Idaho ranchers and the Idaho Farm Bureau Federation are intervening in a battle between state and federal rights centered around water usage laws in the state. The lawsuit filed by the U.S. Department of Justice challenges recently-passed state water rights laws, saying that Idaho’s laws that allow ranchers to take control of water rights on federally managed lands violate the U.S. Constitution’s Supremacy Clause and the Idaho Constitution.
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The complex water law case involves a nearly three-decade effort by the Snake River Basin Adjudication Court that concluded in 2014 and determined ownership of some 160,000 water rights. The case involves a 2007 Idaho Supreme Court ruling involving Joyce Livestock Company’s claim to water rights — to water livestock — on federal rangeland disallowed the U.S.’s claim to those rights.
The state’s law says that stock water rights must be put to “beneficial use” or be forfeited. Under Idaho’s process for determining whether stock water rights have been put to beneficial use, the federal government could lose many of those decreed rights.
The Mountain States Legal Foundation filed a motion to intervene in the ongoing case of United States v. Idaho on behalf of affected Idaho ranchers Paul Nettleton, Tim Lowry, Don Pickett, and the Idaho Farm Bureau Federation.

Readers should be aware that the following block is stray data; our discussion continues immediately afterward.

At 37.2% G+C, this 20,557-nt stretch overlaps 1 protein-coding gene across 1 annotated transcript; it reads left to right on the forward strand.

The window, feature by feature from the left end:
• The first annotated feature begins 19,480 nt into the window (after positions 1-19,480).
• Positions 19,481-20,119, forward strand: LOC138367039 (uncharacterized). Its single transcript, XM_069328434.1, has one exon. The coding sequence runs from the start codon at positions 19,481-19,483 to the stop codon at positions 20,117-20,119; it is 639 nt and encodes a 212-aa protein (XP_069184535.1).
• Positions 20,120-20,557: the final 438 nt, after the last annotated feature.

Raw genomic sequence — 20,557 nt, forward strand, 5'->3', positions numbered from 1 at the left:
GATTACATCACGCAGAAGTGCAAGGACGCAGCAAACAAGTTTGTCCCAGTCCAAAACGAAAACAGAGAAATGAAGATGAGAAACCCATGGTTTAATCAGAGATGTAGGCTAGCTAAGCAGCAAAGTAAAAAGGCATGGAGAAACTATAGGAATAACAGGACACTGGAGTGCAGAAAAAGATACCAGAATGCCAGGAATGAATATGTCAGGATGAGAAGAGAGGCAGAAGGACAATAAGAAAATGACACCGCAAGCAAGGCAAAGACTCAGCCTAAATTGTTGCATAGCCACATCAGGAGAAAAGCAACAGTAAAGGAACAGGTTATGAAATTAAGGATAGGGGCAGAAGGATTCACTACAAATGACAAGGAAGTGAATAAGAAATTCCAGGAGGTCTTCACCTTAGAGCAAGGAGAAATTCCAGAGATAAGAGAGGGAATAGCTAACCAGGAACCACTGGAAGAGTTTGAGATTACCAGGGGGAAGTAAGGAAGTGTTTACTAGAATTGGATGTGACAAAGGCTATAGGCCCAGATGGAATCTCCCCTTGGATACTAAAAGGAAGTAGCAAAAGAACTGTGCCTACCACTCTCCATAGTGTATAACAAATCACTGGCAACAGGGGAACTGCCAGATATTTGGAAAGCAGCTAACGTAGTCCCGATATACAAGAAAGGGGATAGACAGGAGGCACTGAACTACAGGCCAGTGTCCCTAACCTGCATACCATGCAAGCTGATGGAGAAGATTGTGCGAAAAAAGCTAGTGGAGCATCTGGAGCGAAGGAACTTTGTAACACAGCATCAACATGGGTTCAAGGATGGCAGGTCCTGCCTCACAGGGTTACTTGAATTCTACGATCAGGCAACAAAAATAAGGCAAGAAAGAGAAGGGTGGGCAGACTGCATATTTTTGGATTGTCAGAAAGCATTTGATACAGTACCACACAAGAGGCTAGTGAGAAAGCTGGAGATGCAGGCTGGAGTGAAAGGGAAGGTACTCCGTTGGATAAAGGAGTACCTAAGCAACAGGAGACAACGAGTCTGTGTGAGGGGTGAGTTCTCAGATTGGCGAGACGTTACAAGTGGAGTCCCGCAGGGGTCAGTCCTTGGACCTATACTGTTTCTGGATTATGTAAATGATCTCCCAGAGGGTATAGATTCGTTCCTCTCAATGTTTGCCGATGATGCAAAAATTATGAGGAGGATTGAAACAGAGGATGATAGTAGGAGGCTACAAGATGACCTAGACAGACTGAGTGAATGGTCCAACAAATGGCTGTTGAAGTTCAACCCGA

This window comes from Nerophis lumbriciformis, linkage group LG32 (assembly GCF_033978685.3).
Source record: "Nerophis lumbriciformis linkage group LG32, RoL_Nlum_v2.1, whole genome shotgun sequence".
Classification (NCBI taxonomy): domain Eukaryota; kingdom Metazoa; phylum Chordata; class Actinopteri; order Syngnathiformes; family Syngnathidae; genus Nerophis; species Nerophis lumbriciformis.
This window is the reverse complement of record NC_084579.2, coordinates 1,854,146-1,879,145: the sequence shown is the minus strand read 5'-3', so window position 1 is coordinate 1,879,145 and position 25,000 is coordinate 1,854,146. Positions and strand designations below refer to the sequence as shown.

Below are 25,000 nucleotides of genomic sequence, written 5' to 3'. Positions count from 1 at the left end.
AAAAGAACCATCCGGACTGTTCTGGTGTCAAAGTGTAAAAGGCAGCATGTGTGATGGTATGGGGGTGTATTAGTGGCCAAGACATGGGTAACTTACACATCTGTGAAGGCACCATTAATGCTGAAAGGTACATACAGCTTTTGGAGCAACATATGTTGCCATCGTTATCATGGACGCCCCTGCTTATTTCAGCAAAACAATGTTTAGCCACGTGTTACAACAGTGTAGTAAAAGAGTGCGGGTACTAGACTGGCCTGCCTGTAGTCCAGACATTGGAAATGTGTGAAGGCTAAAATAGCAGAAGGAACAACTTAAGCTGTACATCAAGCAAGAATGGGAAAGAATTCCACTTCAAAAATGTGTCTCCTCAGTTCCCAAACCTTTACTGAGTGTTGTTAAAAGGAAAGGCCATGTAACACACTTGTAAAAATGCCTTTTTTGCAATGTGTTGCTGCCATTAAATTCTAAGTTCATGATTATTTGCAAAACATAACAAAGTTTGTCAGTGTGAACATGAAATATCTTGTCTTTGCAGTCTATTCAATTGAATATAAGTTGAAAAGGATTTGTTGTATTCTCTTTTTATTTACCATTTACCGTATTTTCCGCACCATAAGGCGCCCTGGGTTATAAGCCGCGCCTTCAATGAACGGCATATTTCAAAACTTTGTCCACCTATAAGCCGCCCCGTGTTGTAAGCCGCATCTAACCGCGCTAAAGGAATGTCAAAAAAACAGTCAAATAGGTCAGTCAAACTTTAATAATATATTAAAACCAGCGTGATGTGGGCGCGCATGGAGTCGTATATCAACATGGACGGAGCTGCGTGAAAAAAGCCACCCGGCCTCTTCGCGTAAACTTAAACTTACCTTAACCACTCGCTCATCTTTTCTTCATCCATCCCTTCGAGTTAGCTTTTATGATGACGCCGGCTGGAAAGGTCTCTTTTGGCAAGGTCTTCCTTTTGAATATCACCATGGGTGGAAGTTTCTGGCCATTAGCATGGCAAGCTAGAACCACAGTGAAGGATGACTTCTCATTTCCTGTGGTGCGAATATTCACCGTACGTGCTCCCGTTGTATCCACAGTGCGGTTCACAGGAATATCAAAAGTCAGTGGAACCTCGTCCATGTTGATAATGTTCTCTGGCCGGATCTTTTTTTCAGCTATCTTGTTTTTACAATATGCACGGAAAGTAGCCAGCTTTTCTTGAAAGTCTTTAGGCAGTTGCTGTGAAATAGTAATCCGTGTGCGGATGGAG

According to Capital Press, Don Pickett, co-owner of Pickett Ranch & Sheep Co., filed an affidavit with the court saying that the Snake River Basin Adjudication “process severely limit our exercise of our water rights and render them effectively worthless, because it allows the federal government to dictate our use of our own stock water rights.”
The lawsuit filed by the federal government aims to nullify the state’s administrative procedure, arguing that the statute violates federal law. Ranchers — and the state of Idaho — say that Idaho’s water belongs to Idaho, not the federal government.
Joe Bingham of Mountain States Legal Foundation says, “In the long run, the federal government’s fanciful legal theories threaten Idaho’s sovereignty, its ranchers’ livelihood, and the sovereignty of other states. The law is crystal clear — Idaho’s waters belong to the people of Idaho, who have entrusted it to their state government, not to Washington, D.C.”
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Ranchers in other states, such as New Mexico, face similar challenges on Forest Service leases. As drought continues across the Western United States, producers grapple with the increasing challenges of producing food on limited water resources.